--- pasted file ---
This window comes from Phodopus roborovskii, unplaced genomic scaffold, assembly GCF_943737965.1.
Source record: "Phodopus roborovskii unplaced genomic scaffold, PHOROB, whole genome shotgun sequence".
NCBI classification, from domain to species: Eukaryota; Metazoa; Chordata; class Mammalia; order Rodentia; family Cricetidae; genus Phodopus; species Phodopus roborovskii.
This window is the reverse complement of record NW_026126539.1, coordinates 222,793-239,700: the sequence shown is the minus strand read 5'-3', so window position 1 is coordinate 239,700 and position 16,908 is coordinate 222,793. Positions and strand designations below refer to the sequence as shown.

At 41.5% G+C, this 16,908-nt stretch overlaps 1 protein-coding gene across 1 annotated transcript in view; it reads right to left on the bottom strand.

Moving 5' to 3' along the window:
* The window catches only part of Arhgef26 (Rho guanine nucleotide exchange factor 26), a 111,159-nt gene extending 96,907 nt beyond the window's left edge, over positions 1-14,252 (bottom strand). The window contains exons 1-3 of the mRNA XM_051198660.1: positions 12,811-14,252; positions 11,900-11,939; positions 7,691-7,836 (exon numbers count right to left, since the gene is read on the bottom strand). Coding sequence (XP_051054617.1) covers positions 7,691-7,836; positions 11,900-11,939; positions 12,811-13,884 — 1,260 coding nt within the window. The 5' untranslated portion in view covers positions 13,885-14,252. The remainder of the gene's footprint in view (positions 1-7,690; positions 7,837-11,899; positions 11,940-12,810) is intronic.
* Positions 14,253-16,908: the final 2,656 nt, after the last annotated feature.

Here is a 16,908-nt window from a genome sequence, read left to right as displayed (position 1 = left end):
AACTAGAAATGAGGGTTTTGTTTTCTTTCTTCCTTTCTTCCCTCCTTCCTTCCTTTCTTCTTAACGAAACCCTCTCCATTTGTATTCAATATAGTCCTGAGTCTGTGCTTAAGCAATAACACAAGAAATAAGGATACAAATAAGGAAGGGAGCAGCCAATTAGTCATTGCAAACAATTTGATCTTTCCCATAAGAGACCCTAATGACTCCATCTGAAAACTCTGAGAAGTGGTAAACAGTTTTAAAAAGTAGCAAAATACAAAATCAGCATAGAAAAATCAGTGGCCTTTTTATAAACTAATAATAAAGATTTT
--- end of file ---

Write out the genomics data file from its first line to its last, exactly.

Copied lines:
This window comes from Phodopus roborovskii, unplaced genomic scaffold, assembly GCF_943737965.1.
Source record: "Phodopus roborovskii unplaced genomic scaffold, PHOROB, whole genome shotgun sequence".
NCBI classification, from domain to species: Eukaryota; Metazoa; Chordata; class Mammalia; order Rodentia; family Cricetidae; genus Phodopus; species Phodopus roborovskii.
This window is the reverse complement of record NW_026126539.1, coordinates 222,793-239,700: the sequence shown is the minus strand read 5'-3', so window position 1 is coordinate 239,700 and position 16,908 is coordinate 222,793. Positions and strand designations below refer to the sequence as shown.

At 41.5% G+C, this 16,908-nt stretch overlaps 1 protein-coding gene across 1 annotated transcript in view; it reads right to left on the bottom strand.

Moving 5' to 3' along the window:
* The window catches only part of Arhgef26 (Rho guanine nucleotide exchange factor 26), a 111,159-nt gene extending 96,907 nt beyond the window's left edge, over positions 1-14,252 (bottom strand). The window contains exons 1-3 of the mRNA XM_051198660.1: positions 12,811-14,252; positions 11,900-11,939; positions 7,691-7,836 (exon numbers count right to left, since the gene is read on the bottom strand). Coding sequence (XP_051054617.1) covers positions 7,691-7,836; positions 11,900-11,939; positions 12,811-13,884 — 1,260 coding nt within the window. The 5' untranslated portion in view covers positions 13,885-14,252. The remainder of the gene's footprint in view (positions 1-7,690; positions 7,837-11,899; positions 11,940-12,810) is intronic.
* Positions 14,253-16,908: the final 2,656 nt, after the last annotated feature.

Here is a 16,908-nt window from a genome sequence, read left to right as displayed (position 1 = left end):
AACTAGAAATGAGGGTTTTGTTTTCTTTCTTCCTTTCTTCCCTCCTTCCTTCCTTTCTTCTTAACGAAACCCTCTCCATTTGTATTCAATATAGTCCTGAGTCTGTGCTTAAGCAATAACACAAGAAATAAGGATACAAATAAGGAAGGGAGCAGCCAATTAGTCATTGCAAACAATTTGATCTTTCCCATAAGAGACCCTAATGACTCCATCTGAAAACTCTGAGAAGTGGTAAACAGTTTTAAAAAGTAGCAAAATACAAAATCAGCATAGAAAAATCAGTGGCCTTTTTATAAACTAATAATAAAGATTTT